“I am opposed to any act that damages peace and stability on the Korean Peninsula and in Northeast Asia, since such acts can damage the national security and interests of not only other countries but China’s as well,” Cui said. “No side should commit acts that raise tensions.”

This is the first time for China to comment publicly on the North’s nuclear development since the possibility of Pyongyang conducting a third nuclear test was raised.

But Cui resisted U.S. demands that China step up pressure on North Korea. “Maintaining peace on the Korean Peninsula and in Northeast Asia is the joint responsibility of all of the concerned countries, not just China alone,” he said.

 

Original article can be found here.

In the News – N.Korea Boasts of Ability to Destroy U.S. Military in ‘Single Blow’

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In the News – N.Korea Boasts of Ability to Destroy U.S. Military in ‘Single Blow’

North Korea’s army marked its 80th anniversary Wednesday with a vow to retaliate against what its chief of staff terms the traitors in the South. The remarks are the latest in a series of harsh threats directed at Seoul in recent weeks.

◆ N.Korea’s Provocations

North Korea is boasting of “powerful, modern weapons” that can defeat in a single blow the United States, which it accuses of plotting a war against it.

Chief of general staff, Ri Yong-ho, gave no further details about the weaponry in his speech to mark the North Korean army’s 80th anniversary. His address, from Pyongyang’s House of Culture, was broadcast later in the day on North Korean television.

Vice Marshal Ri says the blood of North Korea’s military and civilians is boiling in anger with a desire for revenge against South Korea’s president, Lee Myung-bak. He reiterates a threat of “sacred war,” transmitted earlier in the week, to crush the bases of provocation in the South. Continue reading

China, Refugees… and Repatriation?

If you’ve been on our blog during the past few months, you may have noticed the news articles about the North Korean refugees being held in China. These refugees have gotten international notice from human rights activists, politicians, and celebrities alike but unfortunately it may not make a difference.

Let me give you some background information on this incident. Early in February, Chinese officials arrested a group of North Korea refugees who had crossed the Sino-Korean border in order to escape the grips of the North Korean government. This issue was first exposed to the world on February 14th through Donga News. It is believed that China eventually arrested 31 refugees and their fate has been up in the air since then. Among those captured, it is said that there are young children and maybe even an infant. Many of these people have family waiting for them in South Korea, family members that can do nothing but wait for their safe arrival. Continue reading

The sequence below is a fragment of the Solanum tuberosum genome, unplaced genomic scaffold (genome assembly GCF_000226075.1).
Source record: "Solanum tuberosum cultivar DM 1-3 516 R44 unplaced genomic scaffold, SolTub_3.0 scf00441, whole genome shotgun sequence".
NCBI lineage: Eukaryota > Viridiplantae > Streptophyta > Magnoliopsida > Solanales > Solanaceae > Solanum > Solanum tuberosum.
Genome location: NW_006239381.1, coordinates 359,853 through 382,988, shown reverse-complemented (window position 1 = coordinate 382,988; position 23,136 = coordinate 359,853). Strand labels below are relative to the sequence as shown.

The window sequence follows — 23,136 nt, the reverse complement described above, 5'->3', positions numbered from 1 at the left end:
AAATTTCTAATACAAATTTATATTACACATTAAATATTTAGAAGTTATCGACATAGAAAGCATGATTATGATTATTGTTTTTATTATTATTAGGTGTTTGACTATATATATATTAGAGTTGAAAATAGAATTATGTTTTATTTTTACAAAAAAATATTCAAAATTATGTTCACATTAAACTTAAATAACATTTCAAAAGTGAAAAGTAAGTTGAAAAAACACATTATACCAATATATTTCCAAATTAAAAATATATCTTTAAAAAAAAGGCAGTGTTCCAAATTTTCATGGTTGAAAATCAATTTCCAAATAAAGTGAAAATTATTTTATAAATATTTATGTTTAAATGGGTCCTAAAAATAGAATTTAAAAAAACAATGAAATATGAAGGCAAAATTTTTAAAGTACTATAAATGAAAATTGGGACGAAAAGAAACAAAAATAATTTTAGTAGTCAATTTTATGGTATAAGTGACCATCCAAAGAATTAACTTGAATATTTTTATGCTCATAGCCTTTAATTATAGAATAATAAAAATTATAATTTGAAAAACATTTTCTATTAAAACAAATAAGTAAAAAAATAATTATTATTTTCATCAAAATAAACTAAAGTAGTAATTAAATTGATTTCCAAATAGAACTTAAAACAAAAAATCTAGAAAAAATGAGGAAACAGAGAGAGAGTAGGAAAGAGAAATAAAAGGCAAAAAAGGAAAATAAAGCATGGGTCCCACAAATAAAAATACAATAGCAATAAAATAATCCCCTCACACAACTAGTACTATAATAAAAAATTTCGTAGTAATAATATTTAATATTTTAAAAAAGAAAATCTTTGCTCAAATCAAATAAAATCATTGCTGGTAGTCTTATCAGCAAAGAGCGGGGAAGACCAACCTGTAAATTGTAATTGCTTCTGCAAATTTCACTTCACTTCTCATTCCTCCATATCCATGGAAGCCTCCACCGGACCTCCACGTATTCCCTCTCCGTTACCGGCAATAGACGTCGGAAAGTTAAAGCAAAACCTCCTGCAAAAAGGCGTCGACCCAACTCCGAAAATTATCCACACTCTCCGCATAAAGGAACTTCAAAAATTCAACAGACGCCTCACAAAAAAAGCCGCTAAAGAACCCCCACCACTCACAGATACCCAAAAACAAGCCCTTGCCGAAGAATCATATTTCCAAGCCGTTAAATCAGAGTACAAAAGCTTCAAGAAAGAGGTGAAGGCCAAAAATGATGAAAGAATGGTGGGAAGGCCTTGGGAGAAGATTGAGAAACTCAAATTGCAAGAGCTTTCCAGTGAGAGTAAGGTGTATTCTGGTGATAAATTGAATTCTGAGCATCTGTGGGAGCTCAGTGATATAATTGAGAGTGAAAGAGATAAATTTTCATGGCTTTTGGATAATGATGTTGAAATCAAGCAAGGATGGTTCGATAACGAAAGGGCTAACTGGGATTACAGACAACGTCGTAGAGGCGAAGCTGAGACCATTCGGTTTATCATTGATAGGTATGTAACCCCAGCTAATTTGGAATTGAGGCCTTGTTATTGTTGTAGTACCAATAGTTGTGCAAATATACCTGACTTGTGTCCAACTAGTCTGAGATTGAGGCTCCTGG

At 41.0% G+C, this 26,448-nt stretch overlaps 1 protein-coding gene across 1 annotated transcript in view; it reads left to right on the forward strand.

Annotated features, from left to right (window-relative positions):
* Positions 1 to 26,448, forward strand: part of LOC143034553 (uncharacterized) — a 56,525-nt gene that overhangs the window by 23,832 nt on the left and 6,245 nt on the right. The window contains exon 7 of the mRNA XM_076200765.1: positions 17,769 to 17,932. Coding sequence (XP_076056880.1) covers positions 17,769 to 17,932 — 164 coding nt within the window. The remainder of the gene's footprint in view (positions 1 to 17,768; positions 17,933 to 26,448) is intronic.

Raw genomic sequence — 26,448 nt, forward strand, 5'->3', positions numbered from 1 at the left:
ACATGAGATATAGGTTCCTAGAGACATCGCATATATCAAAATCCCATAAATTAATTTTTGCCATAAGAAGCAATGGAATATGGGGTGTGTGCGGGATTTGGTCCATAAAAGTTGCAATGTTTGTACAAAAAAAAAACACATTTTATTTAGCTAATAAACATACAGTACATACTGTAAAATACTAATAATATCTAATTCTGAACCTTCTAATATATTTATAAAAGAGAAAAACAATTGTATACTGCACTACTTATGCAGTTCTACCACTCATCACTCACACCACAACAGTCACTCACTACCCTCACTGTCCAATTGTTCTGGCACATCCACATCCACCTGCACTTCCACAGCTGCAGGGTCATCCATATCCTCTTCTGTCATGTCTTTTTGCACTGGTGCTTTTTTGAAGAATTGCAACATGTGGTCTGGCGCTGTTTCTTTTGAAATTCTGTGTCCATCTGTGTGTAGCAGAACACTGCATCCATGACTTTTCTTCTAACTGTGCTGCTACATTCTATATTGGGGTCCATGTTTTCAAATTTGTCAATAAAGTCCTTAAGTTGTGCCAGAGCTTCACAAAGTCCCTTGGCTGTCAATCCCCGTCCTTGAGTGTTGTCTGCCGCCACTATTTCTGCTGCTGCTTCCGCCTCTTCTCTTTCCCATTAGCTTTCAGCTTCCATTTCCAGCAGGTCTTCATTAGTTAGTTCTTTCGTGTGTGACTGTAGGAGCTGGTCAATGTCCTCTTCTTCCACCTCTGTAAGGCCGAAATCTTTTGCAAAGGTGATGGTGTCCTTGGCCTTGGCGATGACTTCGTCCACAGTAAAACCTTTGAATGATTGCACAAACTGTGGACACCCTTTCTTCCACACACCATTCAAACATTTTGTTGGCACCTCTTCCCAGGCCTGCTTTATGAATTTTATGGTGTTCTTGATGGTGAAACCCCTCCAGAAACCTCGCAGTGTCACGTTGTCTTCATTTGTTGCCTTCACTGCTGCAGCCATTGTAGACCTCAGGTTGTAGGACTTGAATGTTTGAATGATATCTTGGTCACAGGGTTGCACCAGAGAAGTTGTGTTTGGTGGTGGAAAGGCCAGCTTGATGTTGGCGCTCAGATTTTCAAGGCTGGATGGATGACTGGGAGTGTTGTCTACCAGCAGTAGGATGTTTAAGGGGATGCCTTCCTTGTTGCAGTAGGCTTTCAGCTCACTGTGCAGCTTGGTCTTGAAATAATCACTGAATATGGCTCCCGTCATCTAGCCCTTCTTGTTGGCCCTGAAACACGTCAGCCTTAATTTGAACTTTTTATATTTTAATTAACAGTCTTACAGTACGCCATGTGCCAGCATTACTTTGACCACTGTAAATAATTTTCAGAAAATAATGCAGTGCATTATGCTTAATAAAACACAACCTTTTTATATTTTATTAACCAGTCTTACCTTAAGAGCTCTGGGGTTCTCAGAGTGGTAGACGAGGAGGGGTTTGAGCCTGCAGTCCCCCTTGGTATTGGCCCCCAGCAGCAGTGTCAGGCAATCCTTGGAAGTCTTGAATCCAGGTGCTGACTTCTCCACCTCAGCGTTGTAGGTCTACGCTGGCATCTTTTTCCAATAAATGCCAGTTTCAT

In the News – U.S. backs single name of ‘Sea of Japan’: State Dept. official

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In the News – U.S. backs single name of ‘Sea of Japan’: State Dept. official

By Lee Chi-dong
WASHINGTON, April 23 (Yonhap) — The United States remains firm on a decision to use a single name for the waters between the Korean Peninsula and Japan, an official said Monday.

Using only one name to refer to all high seas is a longstanding U.S. policy, the State Department official told Yonhap News Agency on the condition of anonymity.

“The U.S. government uses names decided by the U.S. Board on Geographic Names (BGN). The U.S. Board on Geographic Names’ standard name for that body of water is the Sea of Japan,” the official said,
Washington’s position is a setback to joint efforts by South and North Korea to add “East Sea” to international maps.

A sea-naming conference of International Hydrographic Organization (IHO) opened in Monaco earlier in the day. A South Korean delegation, supported by North Korean delegates, is making a final pitch to the IHO to name the waters as the East Sea and the Sea of Japan alike.
South Korean officials point out that the waters have been called the Sea of Japan in the international community since Japan’s colonial rule of Korea in the early 1900s. They say East Sea is its original name. Continue reading

In the News – North Korea’s nuclear test ready “soon” – source

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In the News – North Korea’s nuclear test ready “soon” – source

By Benjamin Kang Lim

BEIJING, April 24 (Reuters) – North Korea has almost completed preparations for a third nuclear test and has the capacity to carry it out “soon,” a senior source with close ties to Pyongyang and Beijing told Reuters.

“Soon. Preparations are almost complete,” the source said when asked whether North Korea was planning to undertake a nuclear test.

North Korea said last week it was ready to retaliate in the face of international condemnation over this month’s failed rocket launch, increasing the likelihood the hermit state will push ahead with a third nuclear test in defiance of U.N. sanctions.

The source has correctly predicted events in the past, telling Reuters about North Korea’s first nuclear test in 2006 days before it took place. Continue reading